Due to the fact that infection from the influenza was only reported “after the pandemic began,” reliable data is unavailable currently, meaning that the brevity of the pandemic has to be determined using other information instead. We do know, however, that this pandemic was unique because it killed “many healthy 20- to 40-year-olds,” while those who usually due of the flu are under five or over age 75, with those born in the years around 1889 most vulnerable. Like the current crisis, those who died directly or indirectly from the disease were under-reported, but for a different reason: to support pro-war propaganda during the U.S. war with Germany (World War I) under the Sedition Act of 1918, which prohibited any “disloyal, profane, scurrilous, or abusive language”about the U.S. armed forces, U.S. government, flag, or anything else deemed “un-patriotic.” While the origin of the H1N1 pandemic continues to be hotly debated, there is no question that the virus was a virulent one, from which most patients recovering after having a 3-5 day fever, although those affected were often worn down by the flu which attacked the lungs, caused terrible pains, delirium, high fever, and nausea, with people often dying from pneumonia. This unique virus hit New England hard, killing thousands, including 9,500 in the state of New York alone. While it is hard to know if Avonmore was like the communities across the U.S. that escaped the H1N1 virus, such as Fletcher, Vermont, the state of Pennsylvania was hard hit, especially Philadelphia.  Pittsburgh, only 33 and 1/2 miles from Avonmore, as the crow flies, originally dismissed mild cases of the disease, first reported by local papers on October 1, with hundreds of cases of influenza within a couple days, trying to take strains off hospitals by asking for people to care for the sick at home. There were over 4,400 cases by October 16, jumping to over 7,500 only a few days later. As the article on the Influenza Encyclopedia, put together by the University of Michigan Center for the History of Medicine and University of Michigan Library, gives some further notes about the state of the population:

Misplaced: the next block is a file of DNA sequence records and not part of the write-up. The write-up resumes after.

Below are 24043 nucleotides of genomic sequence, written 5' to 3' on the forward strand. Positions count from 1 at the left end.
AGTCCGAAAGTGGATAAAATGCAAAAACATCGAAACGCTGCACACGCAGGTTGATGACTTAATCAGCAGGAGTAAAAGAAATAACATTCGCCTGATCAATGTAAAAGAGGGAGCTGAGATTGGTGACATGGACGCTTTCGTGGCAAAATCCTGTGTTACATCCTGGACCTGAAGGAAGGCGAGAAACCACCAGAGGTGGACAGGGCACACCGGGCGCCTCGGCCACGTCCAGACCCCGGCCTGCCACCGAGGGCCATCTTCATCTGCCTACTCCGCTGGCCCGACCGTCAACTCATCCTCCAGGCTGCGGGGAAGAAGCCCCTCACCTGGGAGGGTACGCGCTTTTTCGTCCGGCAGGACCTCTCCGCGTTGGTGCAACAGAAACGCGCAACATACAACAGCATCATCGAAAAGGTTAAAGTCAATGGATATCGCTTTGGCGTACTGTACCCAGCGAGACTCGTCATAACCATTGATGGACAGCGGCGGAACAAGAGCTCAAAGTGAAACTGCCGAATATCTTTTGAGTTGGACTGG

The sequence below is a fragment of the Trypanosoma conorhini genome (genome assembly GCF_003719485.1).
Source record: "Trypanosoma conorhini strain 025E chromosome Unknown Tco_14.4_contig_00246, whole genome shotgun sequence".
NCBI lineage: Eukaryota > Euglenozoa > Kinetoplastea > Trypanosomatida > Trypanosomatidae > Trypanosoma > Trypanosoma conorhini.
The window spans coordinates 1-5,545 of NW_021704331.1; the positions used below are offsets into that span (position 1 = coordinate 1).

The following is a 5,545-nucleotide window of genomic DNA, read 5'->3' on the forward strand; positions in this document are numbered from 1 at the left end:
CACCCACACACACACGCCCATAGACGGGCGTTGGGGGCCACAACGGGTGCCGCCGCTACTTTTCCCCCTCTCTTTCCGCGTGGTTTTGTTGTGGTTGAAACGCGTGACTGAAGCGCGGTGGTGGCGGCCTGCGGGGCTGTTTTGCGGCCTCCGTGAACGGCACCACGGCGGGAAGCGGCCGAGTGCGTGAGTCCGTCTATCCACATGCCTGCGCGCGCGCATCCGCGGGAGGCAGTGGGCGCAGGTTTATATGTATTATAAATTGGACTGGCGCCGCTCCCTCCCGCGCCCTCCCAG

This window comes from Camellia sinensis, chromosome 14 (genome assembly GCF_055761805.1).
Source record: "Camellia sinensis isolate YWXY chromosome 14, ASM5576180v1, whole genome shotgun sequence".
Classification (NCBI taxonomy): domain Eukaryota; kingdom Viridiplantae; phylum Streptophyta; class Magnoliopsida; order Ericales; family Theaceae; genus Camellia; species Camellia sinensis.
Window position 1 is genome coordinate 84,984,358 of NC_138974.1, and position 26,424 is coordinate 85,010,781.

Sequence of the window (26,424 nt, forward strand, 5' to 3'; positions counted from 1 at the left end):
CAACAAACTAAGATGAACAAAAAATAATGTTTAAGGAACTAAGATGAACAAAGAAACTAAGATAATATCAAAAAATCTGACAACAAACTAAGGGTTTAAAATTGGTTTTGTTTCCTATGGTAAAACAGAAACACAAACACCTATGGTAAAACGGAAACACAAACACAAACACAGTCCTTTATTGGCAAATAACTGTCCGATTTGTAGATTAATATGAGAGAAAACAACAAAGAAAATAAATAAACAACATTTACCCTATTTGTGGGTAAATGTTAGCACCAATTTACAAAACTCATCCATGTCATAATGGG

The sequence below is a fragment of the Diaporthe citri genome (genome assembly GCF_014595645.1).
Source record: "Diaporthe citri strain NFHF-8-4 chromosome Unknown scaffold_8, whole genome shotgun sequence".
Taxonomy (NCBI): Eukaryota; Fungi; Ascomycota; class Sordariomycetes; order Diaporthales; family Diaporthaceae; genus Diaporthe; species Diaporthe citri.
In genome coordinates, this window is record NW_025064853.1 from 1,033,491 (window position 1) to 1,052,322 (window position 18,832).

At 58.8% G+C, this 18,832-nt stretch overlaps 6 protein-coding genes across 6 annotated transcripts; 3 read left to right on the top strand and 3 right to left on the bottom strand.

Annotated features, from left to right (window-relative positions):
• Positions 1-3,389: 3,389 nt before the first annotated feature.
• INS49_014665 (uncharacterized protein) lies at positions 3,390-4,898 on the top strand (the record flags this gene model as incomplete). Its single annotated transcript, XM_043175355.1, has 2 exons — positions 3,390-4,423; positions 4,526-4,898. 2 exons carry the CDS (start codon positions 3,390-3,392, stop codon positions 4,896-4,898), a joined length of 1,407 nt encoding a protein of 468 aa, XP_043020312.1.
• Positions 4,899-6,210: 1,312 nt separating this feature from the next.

By late-October, Pittsburgh residents were starting to get anxious over when the closure orders and gathering ban might be lifted. Saloon owners and wholesale liquor distributors were particularly eager to have state Health Commissioner Royer rescind his orders…Although Babcock failed in his attempt to have the bans lifted immediately, Royer offered hope they would be lifted in Allegheny County shortly so long as the infection rate continued to decline…Taking Batt’s report into consideration, on November 1 Royer announced that Pittsburgh might be allowed to reopen its places of amusement as early as November 4. Residents, and especially affected business owners, sighed in collective relief. Overnight, Pittsburgh’s great expectations were dashed when Royer abruptly announced that Pittsburgh would not be allowed to reopen until November 9…An industrial powerhouse with a large population, Royer dared not try to isolate the Steel City, especially during wartime. Instead, he issued a statement condemning the city’s actions as an invitation to lawlessness and disorder…Ultimately, Royer held true to his promise to lift the state-ordered bans on November 9…Other than these restrictions, Pittsburgh was once again free to return to life as usual [by late November]…Pittsburgh continued to experience cases of influenza and pneumonia throughout the rest of the winter…Overall, Pittsburgh experienced the worst epidemic of any major city in the United States. The average death rate for Eastern cities was 555 per 100,000. By contrast, Pittsburgh’s excess death rate was a whopping 807 per 100,000 people. The Steel City’s ordeal with influenza was even deadlier than that of Philadelphia (748) or Boston (710), two communities where influenza ran rampant in the fall of 1918. Despite advance warning and preparation, organized local leadership, and efficient allocation of resources, Pittsburgh fared horribly during the crisis…It is also possible that Pittsburgh’s high death rate was in part due to the city’s notoriously poor air quality during the time…Combined with the delay in closing schools, Pittsburgh’s pollution may have contributed to the severity of its bout with influenza in 1918.